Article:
Housing affordability: On the ground

At the beginning of November I attended the New Zealand Labour Party national conference held in Auckland’s CBD. There were several highlights for me. Attending the free ranging housing talk between our housing spokesman Phil Twyford and Professor Philippa Howden-Chapman was certainly one. The second highlight was the conference attendees being bused to Mt Roskill to do some campaigning for Labour candidate Michael Wood.

There is a by-election in Mt Roskill because long serving MP Phil Goff has been elected Mayor of Auckland.

Lynfield, Mt Roskill Electorate, Auckland
Labour supporters heading to Mt Roskill to campaign for Michael Wood in the up coming by-election

I was with a group of fellow out of townees -mainly from Canterbury. Our bus traveled approximately 15 kilometres through what looked like quite typical New Zealand suburbs. The end destination for my bus was the suburb of Lynfield.

Property values in Lynfield like the wider city have recently exceeded an average of $1 million. This was a fact that me and my colleagues struggled to comprehend. There were lots of head shaking, as our mental picture of the value of housing was being challenged. There was a lot of incredulous questions, in particular the question, ”are those houses really worth so much”?

Over the last 8 years, average house prices in Auckland have doubled. So the Lynfield properties we visited had made their owners $1/2 million. While for those Aucklanders who do not own property, the cost of gaining the benefits of home-ownership, to have a secure base to access the amenities of the city, such as -good schooling, being part of a large labour market and being a stable member of a community have become ever more difficult to attain.

It did not take long for me when door knocking in Lynfield to find real examples of people living precarious lives due to unaffordable housing.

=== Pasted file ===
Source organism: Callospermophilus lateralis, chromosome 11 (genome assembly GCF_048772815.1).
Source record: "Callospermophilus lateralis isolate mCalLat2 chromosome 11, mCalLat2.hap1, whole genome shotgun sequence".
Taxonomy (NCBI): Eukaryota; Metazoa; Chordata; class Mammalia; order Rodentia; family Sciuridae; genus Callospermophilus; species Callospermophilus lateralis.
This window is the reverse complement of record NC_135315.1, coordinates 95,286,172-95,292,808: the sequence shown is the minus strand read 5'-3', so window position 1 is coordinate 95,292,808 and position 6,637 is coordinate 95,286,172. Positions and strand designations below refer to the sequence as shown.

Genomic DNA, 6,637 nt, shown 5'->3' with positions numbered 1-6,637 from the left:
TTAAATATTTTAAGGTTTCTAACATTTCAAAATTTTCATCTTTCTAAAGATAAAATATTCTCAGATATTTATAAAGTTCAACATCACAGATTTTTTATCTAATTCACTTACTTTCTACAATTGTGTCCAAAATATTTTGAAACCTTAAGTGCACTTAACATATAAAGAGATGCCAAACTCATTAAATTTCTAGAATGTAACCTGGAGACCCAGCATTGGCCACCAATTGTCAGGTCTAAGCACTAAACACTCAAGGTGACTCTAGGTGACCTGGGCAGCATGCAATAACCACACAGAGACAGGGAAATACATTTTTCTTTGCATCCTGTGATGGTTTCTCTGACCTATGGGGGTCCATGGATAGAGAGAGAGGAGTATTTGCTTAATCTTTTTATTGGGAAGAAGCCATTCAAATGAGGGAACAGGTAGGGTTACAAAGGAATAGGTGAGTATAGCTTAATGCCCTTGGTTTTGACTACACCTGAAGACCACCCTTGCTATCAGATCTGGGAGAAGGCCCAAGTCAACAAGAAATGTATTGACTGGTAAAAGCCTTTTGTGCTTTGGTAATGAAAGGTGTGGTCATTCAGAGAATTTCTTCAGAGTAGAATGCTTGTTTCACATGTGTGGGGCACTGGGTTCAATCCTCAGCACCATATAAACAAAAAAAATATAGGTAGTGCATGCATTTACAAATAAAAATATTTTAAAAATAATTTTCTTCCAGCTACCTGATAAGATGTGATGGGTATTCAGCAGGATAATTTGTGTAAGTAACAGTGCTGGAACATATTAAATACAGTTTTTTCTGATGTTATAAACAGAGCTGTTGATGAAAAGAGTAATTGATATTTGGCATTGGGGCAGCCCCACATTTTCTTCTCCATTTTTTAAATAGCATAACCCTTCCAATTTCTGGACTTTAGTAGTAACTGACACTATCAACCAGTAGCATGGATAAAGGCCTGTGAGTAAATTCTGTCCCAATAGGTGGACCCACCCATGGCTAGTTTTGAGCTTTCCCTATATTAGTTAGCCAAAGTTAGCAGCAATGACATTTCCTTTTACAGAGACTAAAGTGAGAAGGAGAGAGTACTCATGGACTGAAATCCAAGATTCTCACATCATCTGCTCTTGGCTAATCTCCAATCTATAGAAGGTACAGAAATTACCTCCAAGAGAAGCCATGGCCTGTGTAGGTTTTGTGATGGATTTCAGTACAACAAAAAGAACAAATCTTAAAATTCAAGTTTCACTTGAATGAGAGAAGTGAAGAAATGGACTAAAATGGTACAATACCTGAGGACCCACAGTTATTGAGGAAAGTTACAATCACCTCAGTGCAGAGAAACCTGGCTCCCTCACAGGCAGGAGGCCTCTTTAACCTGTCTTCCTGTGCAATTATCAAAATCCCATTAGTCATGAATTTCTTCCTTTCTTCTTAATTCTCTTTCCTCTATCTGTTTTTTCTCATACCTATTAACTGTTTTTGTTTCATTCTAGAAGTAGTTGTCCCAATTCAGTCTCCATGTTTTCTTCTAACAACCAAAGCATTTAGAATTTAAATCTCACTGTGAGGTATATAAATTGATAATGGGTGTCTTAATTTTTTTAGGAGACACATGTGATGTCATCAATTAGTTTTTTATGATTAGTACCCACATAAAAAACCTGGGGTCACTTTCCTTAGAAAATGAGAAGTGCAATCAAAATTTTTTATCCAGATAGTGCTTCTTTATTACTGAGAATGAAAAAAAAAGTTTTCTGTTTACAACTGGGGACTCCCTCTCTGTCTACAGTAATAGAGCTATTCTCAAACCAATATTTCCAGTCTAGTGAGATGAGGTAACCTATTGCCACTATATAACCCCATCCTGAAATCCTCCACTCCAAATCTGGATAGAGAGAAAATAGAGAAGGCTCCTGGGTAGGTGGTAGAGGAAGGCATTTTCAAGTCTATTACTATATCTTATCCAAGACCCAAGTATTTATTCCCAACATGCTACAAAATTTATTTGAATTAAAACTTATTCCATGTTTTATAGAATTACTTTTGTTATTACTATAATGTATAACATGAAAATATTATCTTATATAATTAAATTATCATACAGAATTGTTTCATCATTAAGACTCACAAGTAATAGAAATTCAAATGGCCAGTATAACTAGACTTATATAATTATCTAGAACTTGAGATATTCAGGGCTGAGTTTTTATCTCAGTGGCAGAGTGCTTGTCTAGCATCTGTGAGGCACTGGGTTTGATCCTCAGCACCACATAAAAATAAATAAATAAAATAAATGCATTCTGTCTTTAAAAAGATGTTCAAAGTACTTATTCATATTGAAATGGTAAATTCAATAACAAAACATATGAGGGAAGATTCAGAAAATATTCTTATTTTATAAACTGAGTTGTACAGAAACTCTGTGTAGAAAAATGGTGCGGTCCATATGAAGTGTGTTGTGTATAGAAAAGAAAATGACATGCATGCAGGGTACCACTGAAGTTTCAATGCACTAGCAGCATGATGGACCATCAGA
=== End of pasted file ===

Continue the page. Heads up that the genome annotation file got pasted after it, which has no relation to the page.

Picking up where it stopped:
One rental family in particular drove this home for me. The father opened the door, young children were in the background. He was in his early 40s, had been in New Zealand for about 20 years, having come originally from the Middle East. He had picked up kiwi mannerisms. He was fair minded -saying he wanted to investigate all candidates before deciding on who to vote for. He had the kiwi habit of being reticent and not wanting to complain. When asked what were the issues that concerned him -it was education for his children that was top of the list. It was only when prompted about whether he was renting and the potential difficulty of stable schooling if his landlord sold or asked them to leave did his story come out.

Stable schooling was very much a concern for him, but house prices had risen so high he had consciously decided with his wife not to consider buying for the next few years. He didn’t think this was right and that something had changed in New Zealand. His said he had considered returning to University and possibly retraining, so he could get a better paying job. That he might have to leave Auckland or even New Zealand, but he doesn’t want to leave as he loves it here.

This situation illustrates several points for me. How renting in New Zealand is a precarious and unstable way to live. How for many despite great hope and love for the country the kiwi dream is in danger of fading away.

Another thought was -what happens when major societal groups are left behind, like those in precarious housing and employment are in New Zealand? What happens when they are exposed to all the downsides of the economy but none of the up? When they feel unrepresented and they lose hope? I think a compelling argument can be made they become easy prey for revolutionary populists like Donald Trump.

Once the connection between the politicians and the voters -in the US case the working class -is lost. No amount of fundraising, polling and targeted campaigning will work. Their old voting base will not turn out for them and their opponents will win. Fortunately the New Zealand Labour party is putting a lot of effort into policies to address precarious housing and employment, as the experience from the US is that we cannot afford not to.

Clinton’s vote share dropped, Trump’s did not rise. Clinton lost, Trump won.

My final thought is that we should consider Bernie Sanders point;

We cannot be a party which on one hand says we’re in favor of working people, we’re in favor of the needs of young people but we don’t quite have the courage to take on Wall Street and the billionaire class. People do not believe that. The Democratic Party has got to decide which side it’s on.

U.S. Senator Bernie Sanders 11.11.2016 Facebook post

Trying to optimise amenity and affordability values for urban areas

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